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2:57 AM, Sunday July 19th 2020

Thank you very much for your thorough critique. I had put a smiley in the end of my message and it transformed into "????". I hope you didn't take it badly.

I have some questions to make sure I understood everything :

  1. You said my arrows have to compress after the last lesson, and I tried to apply that, but I got the same critique. Does that mean I have to do it more? Does it have to be kind of exponential?

  2. About the leaves, if the veins are useful for construction, is it okay to draw them? For example, some of these let me place the spikes of the maple leaves.

  3. I had used some lines to show the 3d form, a bit like contour lines. Should I replace them with lines similar to the ones used in the organic forms?

  4. I have lose myself in the flower when too much petals overlap and I don't know which line is which anymore. I think that's the reason I add so much weight to lines. Especially when in some flowers have just a little tip of petals showing and I have to draw them completely. Do you have an advice on how I can approach those harder tasks?

Also, I think the daisy demo inspired me to add the lines for the ridges and valleys of the petals. Did I misunderstand a part of it?

Thank you very much for making learning art really accessible and for organizing everything really neatly. You are one of those who really make a difference in this world.

8:34 PM, Sunday July 19th 2020
  1. For the arrows, take a look at this image. The little red angle is basically the exact same, just pasted in different places and rotated to fit. The angle itself is the same. It can sometimes be a bit misleading, since everything is getting smaller as we look farther back. By looking at the angle however, you can see that it actually does remain equal, and therefore the gap itself is not getting narrower as we look farther back. If it comes down to thinking of it as though things are getting narrower exponentially, that works - though it's technically not exactly the case.

  2. Don't draw them as veins - veins are specific, they branch in a particular way. But if you mean drawing lines coming off the flow line/spine of the leaf, like this, then that's fine.

  3. All lines that run along the surface of a form are contour lines - with the organic forms they're drawn in a specific way because that surface is fully rounded. Lines you draw on the surface of your leaves will, of course, follow that surface. Just keep in mind that you're not drawing veins here, you're drawing artificial contour lines.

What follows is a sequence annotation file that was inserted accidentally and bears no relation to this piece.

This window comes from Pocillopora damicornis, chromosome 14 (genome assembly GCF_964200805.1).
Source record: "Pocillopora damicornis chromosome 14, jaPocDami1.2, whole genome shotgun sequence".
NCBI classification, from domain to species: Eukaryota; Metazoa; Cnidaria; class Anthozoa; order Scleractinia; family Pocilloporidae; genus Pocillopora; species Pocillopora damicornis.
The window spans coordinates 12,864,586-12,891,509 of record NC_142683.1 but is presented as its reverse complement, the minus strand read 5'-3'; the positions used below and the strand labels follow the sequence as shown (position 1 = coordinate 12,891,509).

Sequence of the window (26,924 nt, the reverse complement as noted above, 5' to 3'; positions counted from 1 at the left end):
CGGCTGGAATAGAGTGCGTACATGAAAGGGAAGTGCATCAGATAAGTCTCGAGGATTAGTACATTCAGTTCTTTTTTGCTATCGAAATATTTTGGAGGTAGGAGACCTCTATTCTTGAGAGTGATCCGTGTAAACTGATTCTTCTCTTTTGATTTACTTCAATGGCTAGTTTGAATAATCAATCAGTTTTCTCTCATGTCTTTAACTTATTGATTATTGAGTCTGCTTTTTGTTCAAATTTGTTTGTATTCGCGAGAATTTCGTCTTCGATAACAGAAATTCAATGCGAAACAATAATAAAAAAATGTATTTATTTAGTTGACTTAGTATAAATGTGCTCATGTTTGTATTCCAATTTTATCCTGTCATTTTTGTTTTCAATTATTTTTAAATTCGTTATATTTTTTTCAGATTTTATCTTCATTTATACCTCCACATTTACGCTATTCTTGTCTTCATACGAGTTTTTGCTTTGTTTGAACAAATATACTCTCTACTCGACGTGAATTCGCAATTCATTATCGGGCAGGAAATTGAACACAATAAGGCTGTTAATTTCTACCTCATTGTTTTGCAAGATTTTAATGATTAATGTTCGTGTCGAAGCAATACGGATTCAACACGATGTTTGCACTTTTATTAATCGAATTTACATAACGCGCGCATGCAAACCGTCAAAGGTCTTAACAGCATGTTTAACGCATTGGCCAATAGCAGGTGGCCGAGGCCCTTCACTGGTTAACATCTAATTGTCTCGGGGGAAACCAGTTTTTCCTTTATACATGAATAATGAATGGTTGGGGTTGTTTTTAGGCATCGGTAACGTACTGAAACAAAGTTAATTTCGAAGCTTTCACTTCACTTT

4. To be quite frank, it's something you'll get used to. What it really requires of you is to study your lines more closely to identify what is what. You will make mistakes - that's normal. But it is something you'll get better at.

I think a few people are getting a little confused by aspects of some of the demonstrations - I'll be making steps to replace and correct them in the near future, but for now, all I can do is correct things in my critiques.

3:36 AM, Monday July 20th 2020

Thank you very much! It's all crystal clear!

7:03 PM, Monday July 20th 2020


I have an idea for the old demos. We could add in bold red in the beginning what is done in the demo that should not be reproduced (being very specific). I see you added a message saying that other lessons should be prioritized, but by the point we do the demos, sometimes we forget some of what shouldn't be done (adding form shadows, simple lines for ridges/valleys of flowers, etc.). It's like doing a critique of yourself that would save you time in the critiques of students (at least a couple I hope).

Thank you for reading my idea.

7:18 PM, Monday July 20th 2020

That would definitely be a good idea, although I'm planning on going through and totally redoing the demonstrations in the coming couple of months, so it'd make more sense for me to devote the time towards doing that instead.

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